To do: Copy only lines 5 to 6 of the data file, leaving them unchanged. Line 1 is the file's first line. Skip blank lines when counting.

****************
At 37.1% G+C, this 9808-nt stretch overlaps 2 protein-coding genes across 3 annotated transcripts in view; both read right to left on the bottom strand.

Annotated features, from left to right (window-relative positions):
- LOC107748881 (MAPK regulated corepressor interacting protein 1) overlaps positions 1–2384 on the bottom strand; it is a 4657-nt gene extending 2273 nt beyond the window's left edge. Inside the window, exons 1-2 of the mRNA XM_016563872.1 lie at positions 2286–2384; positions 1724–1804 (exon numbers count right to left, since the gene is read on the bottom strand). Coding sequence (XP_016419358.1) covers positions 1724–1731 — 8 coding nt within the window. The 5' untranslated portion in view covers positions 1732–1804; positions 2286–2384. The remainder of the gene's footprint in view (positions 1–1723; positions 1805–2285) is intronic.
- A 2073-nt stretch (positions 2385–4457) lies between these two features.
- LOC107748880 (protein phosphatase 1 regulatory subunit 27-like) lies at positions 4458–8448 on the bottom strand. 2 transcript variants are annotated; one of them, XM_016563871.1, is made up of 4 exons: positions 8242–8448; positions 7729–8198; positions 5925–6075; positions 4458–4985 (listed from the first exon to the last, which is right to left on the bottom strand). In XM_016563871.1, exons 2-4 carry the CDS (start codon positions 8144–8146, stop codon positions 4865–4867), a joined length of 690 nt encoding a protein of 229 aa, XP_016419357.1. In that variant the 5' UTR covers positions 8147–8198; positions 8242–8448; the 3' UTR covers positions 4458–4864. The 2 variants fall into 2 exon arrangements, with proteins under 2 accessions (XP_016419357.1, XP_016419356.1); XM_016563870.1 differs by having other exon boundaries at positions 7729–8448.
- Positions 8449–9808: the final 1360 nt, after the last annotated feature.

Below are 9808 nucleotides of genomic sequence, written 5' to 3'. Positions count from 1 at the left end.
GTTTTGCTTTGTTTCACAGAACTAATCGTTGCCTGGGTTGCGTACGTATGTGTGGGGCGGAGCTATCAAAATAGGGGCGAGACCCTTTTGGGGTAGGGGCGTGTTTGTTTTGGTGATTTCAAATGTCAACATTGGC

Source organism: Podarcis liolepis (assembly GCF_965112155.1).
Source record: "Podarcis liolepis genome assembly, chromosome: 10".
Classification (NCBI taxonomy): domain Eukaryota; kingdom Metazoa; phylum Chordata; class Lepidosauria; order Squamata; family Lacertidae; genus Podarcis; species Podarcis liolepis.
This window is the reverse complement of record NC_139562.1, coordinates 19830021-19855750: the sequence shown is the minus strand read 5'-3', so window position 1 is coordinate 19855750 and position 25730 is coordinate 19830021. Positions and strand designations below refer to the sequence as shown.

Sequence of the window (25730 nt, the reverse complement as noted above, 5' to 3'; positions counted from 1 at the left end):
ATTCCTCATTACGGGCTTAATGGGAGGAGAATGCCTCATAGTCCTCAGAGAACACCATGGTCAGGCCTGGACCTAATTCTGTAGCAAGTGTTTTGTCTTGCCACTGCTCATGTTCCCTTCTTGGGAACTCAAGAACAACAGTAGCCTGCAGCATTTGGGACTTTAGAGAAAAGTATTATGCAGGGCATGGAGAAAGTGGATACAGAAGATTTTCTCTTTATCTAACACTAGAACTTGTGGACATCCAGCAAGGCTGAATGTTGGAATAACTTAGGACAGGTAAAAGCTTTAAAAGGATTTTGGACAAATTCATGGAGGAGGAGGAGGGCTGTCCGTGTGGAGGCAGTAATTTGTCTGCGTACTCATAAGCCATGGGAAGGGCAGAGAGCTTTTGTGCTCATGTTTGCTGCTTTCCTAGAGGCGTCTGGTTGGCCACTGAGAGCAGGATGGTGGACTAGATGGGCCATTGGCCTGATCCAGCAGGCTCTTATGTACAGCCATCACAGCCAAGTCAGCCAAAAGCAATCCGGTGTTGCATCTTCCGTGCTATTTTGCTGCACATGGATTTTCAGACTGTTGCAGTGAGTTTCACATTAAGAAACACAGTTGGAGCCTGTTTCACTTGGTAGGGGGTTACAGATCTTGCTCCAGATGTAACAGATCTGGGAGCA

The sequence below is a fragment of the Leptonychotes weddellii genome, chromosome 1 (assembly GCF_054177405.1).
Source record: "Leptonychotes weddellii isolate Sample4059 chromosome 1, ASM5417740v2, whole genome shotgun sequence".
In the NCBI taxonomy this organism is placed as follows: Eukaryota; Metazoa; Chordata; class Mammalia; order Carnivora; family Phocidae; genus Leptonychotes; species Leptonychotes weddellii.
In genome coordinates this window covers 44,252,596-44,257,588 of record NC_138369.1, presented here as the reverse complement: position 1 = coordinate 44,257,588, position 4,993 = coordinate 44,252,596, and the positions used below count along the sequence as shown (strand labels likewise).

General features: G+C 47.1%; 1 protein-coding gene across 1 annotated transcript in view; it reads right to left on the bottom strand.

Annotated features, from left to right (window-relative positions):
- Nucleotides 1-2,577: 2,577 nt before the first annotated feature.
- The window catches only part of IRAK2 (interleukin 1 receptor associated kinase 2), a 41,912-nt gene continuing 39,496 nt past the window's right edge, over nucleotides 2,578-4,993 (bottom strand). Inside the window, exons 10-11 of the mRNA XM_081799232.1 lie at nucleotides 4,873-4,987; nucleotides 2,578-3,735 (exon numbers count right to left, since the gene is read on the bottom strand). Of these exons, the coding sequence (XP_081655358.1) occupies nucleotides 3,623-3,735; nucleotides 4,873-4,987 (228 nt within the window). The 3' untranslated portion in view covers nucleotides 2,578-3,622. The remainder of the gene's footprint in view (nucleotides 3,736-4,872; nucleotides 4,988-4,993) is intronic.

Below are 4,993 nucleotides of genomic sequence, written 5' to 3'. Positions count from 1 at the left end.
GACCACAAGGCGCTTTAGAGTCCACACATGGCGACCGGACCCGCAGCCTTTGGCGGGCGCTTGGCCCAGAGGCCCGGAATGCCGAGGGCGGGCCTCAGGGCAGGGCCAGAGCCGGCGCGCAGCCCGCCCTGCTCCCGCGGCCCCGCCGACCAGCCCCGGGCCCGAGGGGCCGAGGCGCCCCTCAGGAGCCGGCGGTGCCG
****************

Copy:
- LOC107748880 (protein phosphatase 1 regulatory subunit 27-like) lies at positions 4458–8448 on the bottom strand. 2 transcript variants are annotated; one of them, XM_016563871.1, is made up of 4 exons: positions 8242–8448; positions 7729–8198; positions 5925–6075; positions 4458–4985 (listed from the first exon to the last, which is right to left on the bottom strand). In XM_016563871.1, exons 2-4 carry the CDS (start codon positions 8144–8146, stop codon positions 4865–4867), a joined length of 690 nt encoding a protein of 229 aa, XP_016419357.1. In that variant the 5' UTR covers positions 8147–8198; positions 8242–8448; the 3' UTR covers positions 4458–4864. The 2 variants fall into 2 exon arrangements, with proteins under 2 accessions (XP_016419357.1, XP_016419356.1); XM_016563870.1 differs by having other exon boundaries at positions 7729–8448.
- Positions 8449–9808: the final 1360 nt, after the last annotated feature.